The annoying ‘yum Error’

One of the most annoying error that I have faced on Fedora is the yum error:

Error: Cannot retrieve repository metadata (repomd.xml) for repository: fedora. Please verify its path and try again

After a lot of googling and going through forums, I have made a list of solutions that can fix this problem.

-> Sometimes, you may face this error just after a fresh install. It can be fixed then by
yum clean all
yum clean metadata
yum clean dbcache

It can also be helpful even in the cases when yum was working just a few hours back and suddenly the problem rose and you have no idea why.

-> One of the most common fix is editing the fedora repo file. The fix is uncomment the baseurl line and comment the mirrorlist and then edit the /etc/hosts file adding

Well it’s is the most common fix. But, it has never helped me.

-> Another fix is disable the repo that causes this erro and then do the yum update. This was what I found in some forums but none of the solution-seekers were satisfied. One can though try this. It might be just as helpful.

-> Sometimes you may need to fix the rpm db. Type
rpm -vv –initdb
If one still gets an error, he can further do
rpm -f /var/lib/rpm/__db*
rpmdb -vv –rebuild

-> If behind a proxy, one may have forgotten to export the proxy settings. He can do so by
export HTTP_PROXY=http://username:password@IP:port
export FTP_PROXY=http://username:password@IP:port
For permanent solution to text internet, one can create a proxy.[c]sh file in /etc/profile.d/ and type
export HTTP_PROXY=http://username:password@IP:port
export FTP_PROXY=http://username:password@IP:port
export http_proxy=http://username:password@IP:port
export ftp_proxy=http://username:password@IP:port

and then log out and log in.

And for yum, add
to /etc/yum.conf and do the update.


Compiling Hadoop codes

After wandering for around a month and a half and pulling my hair off my head, it feels good when the work starts heading in a definite direction. Understanding how hadoop works and then start coding for it are miles apart.

One of the problems that I faced in coding was I couldn’t compile any of my hadoop codes that I wrote, not even the one that were given in the books. The error that came up looked something like- package org.apache.hadoop.fs does not exist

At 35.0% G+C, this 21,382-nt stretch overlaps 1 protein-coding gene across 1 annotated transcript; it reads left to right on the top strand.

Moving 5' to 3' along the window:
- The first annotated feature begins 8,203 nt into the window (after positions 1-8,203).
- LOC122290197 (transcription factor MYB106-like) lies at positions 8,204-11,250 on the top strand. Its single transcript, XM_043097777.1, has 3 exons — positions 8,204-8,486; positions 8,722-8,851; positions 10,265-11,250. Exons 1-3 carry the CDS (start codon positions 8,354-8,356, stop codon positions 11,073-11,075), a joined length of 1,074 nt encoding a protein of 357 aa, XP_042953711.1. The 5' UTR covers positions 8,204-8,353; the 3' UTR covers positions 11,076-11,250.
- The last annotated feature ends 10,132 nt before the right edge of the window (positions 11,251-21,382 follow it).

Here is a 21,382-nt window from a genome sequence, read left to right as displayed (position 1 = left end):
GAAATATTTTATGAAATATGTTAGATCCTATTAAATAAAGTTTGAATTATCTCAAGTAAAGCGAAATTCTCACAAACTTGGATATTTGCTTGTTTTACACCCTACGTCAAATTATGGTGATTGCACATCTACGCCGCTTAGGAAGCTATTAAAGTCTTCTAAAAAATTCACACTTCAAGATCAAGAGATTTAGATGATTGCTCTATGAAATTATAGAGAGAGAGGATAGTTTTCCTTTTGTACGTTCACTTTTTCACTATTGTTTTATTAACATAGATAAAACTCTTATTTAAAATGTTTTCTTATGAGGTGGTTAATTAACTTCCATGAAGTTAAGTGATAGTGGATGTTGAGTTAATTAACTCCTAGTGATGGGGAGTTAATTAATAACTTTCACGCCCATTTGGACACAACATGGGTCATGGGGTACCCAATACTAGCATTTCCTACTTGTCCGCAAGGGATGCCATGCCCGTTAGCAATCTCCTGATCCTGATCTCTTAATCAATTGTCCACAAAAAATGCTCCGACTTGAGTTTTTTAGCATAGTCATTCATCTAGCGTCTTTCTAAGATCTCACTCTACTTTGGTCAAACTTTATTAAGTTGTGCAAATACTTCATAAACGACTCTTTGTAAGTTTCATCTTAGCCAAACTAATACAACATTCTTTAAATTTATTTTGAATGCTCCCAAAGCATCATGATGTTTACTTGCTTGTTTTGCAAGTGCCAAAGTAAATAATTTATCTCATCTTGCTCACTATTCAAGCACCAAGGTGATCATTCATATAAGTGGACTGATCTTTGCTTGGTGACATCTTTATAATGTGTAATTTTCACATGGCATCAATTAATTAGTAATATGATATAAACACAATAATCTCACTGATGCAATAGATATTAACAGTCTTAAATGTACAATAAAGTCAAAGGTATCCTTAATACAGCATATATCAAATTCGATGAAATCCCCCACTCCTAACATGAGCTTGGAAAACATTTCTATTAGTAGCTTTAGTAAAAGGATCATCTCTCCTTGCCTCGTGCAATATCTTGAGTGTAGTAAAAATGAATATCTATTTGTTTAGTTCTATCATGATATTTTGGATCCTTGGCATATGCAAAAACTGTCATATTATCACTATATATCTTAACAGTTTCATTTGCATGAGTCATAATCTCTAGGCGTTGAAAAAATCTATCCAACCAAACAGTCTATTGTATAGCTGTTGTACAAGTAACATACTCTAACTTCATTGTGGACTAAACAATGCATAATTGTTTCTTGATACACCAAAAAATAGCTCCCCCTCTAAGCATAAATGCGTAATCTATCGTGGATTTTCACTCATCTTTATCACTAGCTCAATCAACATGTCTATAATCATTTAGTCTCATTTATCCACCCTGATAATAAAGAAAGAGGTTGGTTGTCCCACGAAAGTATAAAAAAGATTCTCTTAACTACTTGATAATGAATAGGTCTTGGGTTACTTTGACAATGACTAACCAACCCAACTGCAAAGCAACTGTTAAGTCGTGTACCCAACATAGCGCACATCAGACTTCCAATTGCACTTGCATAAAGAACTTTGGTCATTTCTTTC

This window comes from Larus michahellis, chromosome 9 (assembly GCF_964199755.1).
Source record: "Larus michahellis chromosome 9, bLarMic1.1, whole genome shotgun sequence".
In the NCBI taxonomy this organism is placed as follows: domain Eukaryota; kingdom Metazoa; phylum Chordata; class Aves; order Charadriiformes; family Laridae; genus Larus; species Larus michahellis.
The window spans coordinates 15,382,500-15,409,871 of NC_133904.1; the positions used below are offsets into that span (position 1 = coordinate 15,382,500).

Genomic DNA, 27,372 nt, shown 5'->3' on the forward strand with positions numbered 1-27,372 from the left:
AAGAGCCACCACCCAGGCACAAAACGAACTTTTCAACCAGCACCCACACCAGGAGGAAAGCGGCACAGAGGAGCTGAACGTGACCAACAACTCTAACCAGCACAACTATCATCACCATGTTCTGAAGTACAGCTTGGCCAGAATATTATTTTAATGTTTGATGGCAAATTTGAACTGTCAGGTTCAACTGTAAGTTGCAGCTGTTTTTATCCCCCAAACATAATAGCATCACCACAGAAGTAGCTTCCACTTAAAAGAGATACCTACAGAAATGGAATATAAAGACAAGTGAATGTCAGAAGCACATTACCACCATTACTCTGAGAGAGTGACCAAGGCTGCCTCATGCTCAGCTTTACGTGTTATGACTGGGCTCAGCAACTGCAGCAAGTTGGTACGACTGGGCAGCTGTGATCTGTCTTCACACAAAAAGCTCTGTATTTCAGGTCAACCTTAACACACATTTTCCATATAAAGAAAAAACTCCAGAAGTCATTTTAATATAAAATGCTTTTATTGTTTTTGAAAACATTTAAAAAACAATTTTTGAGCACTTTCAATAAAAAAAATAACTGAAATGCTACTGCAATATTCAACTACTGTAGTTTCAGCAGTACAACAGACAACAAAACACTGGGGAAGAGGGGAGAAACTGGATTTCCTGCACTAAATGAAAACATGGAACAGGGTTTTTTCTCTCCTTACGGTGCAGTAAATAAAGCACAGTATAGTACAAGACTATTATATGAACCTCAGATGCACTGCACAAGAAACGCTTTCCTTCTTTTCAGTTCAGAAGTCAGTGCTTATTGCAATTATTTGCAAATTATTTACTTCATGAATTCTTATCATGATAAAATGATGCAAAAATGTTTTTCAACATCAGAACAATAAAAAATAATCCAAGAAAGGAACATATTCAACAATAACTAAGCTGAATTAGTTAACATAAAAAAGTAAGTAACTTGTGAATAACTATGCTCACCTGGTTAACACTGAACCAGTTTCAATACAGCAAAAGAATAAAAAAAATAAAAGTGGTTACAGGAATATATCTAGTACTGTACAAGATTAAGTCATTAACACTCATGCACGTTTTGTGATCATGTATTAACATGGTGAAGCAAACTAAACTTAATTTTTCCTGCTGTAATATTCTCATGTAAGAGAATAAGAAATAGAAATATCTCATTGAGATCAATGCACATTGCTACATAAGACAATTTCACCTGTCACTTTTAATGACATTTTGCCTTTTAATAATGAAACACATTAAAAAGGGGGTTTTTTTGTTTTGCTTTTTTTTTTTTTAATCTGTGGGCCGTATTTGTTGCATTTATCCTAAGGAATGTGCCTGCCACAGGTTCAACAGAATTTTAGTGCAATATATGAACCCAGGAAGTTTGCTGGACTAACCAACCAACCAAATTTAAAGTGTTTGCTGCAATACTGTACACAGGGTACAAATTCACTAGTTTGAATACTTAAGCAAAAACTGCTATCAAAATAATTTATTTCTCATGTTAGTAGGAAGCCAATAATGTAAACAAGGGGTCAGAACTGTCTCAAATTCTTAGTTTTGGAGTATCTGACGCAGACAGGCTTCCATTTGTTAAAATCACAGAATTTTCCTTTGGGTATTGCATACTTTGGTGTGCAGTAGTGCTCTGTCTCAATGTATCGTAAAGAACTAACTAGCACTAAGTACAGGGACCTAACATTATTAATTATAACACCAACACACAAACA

import org.apache.hadoop.fs.Path;

^ package does not exist



and so on..

The basic problem is the classpath. We need to set the classpath to compile our codes because hadoop library files are yet to be integrated so that they can be referred during compilation. This can be done by-

$ javac -classpath hadoop-common-0.21.0.jar <>

you can add -verbose option to the command-line so that you can actually see what’s going on during the compilation.

Though I did this on Linux, but it doesn’t really matter on the OS. The same syntax applies even to Windows.

With this you are done with compilation of your hadoop code. Jar your files and then execute them.

From my older blog: Quantum Computer-An Introduction

I wrote this article some 2 years back on my older blog. Now, since I made a shift of blog, I thought of including this particular article from my older one and since I am including this here after such a long span, I have added a few things and modified it a bit.

A guy once asked me that what is my limit to find a number’s nth root. I replied that I can find only the square roots and my speed is very slow. He then said, “Dude, you are not just slow, you are also very weak with numbers. Shakuntala Devi found the 24th root of a number so long that it might take you one whole minute at your fastest reading speed to read it, in mere 50 seconds and that too exactly! Shocked?!”

This is a simple example that shows that there exists many shorter and simple algorithms that we need to implement to make calculations easy.

Quantum computing is trying to implement all these algorithms. One of the newly found algorithms – Shor’s algorithm can increase calculations’ speed exponentially. By a few 1994 algorithm methods, it would take 8,00,000 years to factorize 250 digit number & 1025 years to factorize 1,000 digit numbers. Recently, a new algorithm was developed which can do this in few million steps.

A quantum computer is a device for computation that makes direct use of quantum mechanical phenomena, such as superposition & entanglement, to perform operations on data.

A classical computer has a memory made up of bits where each bit holds either a one or a zero. A quantum computer maintains a sequence of qubits (quantum binary digits). A single qubit can hold a one or a zero or importantly, a quantum superposition of these. In general, a quantum computer with n qubits can be in up to 2n different states simultaneously in contrast to single state occupied by normal computer. This is to say that in quantum phenomena, if there were 10 pens in front of me, and if I were asked which pen am I going to use for writing, the reply would be all 10 simultaneously. Interesting, isn’t it?

Simplest implementation of qubits can start with two spin states – “up” and “down”. Rest all states for a given qubit would be formed by a combination of these states only. But the fact is that any two discrete and sufficiently spaced consecutive Eigen values can be used for implementation of qubit like +1/2 and -1/2 or +1 and -1 or 0 and 1 on our number system.